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The Blind Side

by on March 20, 2010
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Shallow, manipulative, at times morally repugnant and even stupid, “The Blind Side” represents the worst in liberal “we can save the black man” white-guilt assuasion.

That’s right. I said it. Everyone’s favorite Oscar contender was a heaping, steaming pile of crap.

Making things worse is that “Blind” is based on the fascinating true story of Michael Oher (who [SPOILER ALERT] now plays for the Baltimore Ravens), a homeless hulk of a teen who was taken in by Sean and Leigh Anne Tuohy, a rich family with connections to the University of Mississippi, who cared for Oher and guided him to football stardom.

If I tell you the story of a rich family helping a downtrodden poor inner-city boy, you’d coo and go buy a ticket. Now what if I told you the story was about a self-serving bunch of rich white people who exploit a large, uneducated black man and manipulate him into serving their own selfish interests? Different story.

I don’t want to cast aspersions on the real-life story, because I have no idea what really happened, what kind of people the Tuohys are, or even how faithful the film is to the real events. By all accounts it seems like a perfectly heartwarming story of a rich family helping someone who wasn’t so fortunate in life and helped him reach his full potential.

The film, though, paints Leigh Anne and Sean as opportunistic saviors who take in this large black man as they would a stray dog, train him up, invest enough time and energy into him to make him a football star so that their alma mater, the University of Mississippi, can benefit from his skills. Then of course when he hits the big time, they’re really in (and before you pooh-pooh this theory, it’s a real issue in college football these days. Look at this story about football legend Deion Sanders, who is alleged to have done this very thing).

Take this sequence for example: As Michael is being recruited by most every college coach in the country (many of whom make cameos in the film), Michael is mulling whether to attend Ole Miss or the University of Tennessee, which the Tuohys want no part of. Michael’s tutor, in charge of getting his grades up enough for him to attend college, mentions to him off hand that UT has a great medical school, but it’s kind of weird that they bury all of the spare cadaver parts inside the football stadium. You wouldn’t want to go there, would you, Michael?

The audience too is manipulated repeatedly, first when Tuohy meets at with the heads of posh private school that has already taken Michael in (at the behest of the football coach, who sees a college coaching job in his future if he works out). The administrators rattle off Michael’s test results: 2nd and 3rd percentiles for math and English, but 92nd in “Protective Instinct,” which is not any academic category I ever encountered in my years of taking standardized tests.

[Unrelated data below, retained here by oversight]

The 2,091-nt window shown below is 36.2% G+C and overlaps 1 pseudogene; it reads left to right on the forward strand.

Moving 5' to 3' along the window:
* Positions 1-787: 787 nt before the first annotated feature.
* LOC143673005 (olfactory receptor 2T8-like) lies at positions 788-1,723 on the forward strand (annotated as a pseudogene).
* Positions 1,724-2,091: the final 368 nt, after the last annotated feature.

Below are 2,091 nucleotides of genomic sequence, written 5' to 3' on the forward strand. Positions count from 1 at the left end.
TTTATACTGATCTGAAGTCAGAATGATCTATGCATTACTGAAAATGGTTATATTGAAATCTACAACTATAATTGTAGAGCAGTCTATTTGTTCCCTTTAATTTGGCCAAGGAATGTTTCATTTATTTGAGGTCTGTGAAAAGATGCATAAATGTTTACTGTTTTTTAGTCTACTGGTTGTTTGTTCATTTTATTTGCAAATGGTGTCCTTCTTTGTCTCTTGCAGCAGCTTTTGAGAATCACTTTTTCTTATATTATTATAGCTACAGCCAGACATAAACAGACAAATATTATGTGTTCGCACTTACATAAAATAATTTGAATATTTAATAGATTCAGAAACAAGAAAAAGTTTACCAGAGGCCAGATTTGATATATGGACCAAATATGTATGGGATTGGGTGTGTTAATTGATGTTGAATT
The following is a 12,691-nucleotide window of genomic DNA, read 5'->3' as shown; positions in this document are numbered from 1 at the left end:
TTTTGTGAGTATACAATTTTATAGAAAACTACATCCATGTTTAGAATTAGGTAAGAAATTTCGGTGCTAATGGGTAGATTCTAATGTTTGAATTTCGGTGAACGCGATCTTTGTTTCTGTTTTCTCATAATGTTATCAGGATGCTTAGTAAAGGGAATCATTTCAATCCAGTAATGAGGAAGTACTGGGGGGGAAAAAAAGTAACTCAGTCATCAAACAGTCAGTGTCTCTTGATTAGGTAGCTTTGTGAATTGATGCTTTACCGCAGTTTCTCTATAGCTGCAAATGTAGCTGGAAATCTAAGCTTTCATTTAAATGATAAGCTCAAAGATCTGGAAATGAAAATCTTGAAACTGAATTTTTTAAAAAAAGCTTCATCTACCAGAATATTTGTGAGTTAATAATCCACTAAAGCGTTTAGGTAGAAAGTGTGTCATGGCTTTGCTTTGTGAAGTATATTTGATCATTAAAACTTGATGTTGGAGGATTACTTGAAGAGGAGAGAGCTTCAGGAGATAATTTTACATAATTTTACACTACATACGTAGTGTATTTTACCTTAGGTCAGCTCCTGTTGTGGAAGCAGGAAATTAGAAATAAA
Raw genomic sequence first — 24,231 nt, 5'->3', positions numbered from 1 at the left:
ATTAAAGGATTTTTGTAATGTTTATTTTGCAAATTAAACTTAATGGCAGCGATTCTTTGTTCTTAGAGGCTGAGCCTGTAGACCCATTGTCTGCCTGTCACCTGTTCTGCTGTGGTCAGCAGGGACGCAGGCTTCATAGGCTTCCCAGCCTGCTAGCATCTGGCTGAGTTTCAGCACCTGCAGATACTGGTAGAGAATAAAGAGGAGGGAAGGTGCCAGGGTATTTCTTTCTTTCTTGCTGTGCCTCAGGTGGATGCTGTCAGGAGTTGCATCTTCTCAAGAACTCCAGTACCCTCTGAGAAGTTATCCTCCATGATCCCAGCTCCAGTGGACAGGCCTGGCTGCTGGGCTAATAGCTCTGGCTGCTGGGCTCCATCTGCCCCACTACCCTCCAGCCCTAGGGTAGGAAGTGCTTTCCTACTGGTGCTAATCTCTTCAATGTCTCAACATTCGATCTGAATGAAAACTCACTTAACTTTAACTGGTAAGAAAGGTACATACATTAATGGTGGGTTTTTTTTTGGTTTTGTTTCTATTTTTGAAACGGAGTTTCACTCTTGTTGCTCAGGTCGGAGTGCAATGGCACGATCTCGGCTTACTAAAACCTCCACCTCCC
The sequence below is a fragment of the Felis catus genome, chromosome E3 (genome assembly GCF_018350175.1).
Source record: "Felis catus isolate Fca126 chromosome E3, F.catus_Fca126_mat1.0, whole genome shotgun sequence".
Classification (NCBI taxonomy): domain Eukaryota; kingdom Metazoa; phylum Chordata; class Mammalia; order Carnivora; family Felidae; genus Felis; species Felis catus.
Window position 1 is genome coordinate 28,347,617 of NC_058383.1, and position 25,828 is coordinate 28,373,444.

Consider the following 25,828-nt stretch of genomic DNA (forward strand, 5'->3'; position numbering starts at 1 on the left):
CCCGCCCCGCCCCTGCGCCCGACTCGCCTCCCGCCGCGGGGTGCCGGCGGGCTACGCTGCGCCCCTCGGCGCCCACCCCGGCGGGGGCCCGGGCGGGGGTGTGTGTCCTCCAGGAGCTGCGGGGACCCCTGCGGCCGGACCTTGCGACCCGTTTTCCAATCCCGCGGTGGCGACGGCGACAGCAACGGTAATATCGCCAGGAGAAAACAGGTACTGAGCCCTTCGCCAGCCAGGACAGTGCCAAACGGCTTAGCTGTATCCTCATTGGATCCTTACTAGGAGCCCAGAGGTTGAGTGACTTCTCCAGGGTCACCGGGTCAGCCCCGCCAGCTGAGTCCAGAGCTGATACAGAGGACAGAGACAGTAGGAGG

It’s simply a ridiculous device intended to say “Michael will be a terrific offensive lineman.”

What “The Blind Side” is really about isn’t pure and wonderful, its shady and crass, the worst of the condescending  liberal fantasy “we need to save the black people” mindset. You see Bullock’s self-importance when she mouths off to inner-city toughs who threaten Michael’s life, or (in what passes as metaphor) she reads him the story of Ferdinand the Bull before bedtime along with her young son.

Ambivalence passes as caring when the Tuohy’s teenage daughter (Lilly Collins) simply doesn’t participate in the pointing and snickering at the giant awkward dark-skinned kid as her classmates do, and we’re to believe she’s a good person because, after simply standing there watching them gossip about him the entire film, she finally sits with him at lunch.

Things really ramp up when the Tuohys, boosters and friends of the Ole Miss football program (Sean is a former basketball player) see quarterbacks with plenty of time in the pocket.

It’s worth pointing out that the term “white guilt” is used once in the film, by a poor sap who gets a look from Bullock’s Leigh Anne that I assume would rival her reaction if you, say, threw her grandmother’s china to the floor.

Later, there’s a brief subplot where the NCAA investigates the Tuohys for their actions (because, surprise, it’s morally questionable). Their rebuttal to the allegations are basically, “But no, that’s not why we did it,” and the issue goes away almost immediately.

I’d hoped “The Blind Side” would be the story of a man who lifted himself up from the depths of poverty with the help of a mentor. What I got was the story of a poor helpless black man who was victimized and taken advantage of by the white establishment who looked at this black giant and saw dollar signs.

DVD extras include deleted scenes, though the Bluray version features more extensive extras including an interview with Oher and behind-the-scenes featurettes.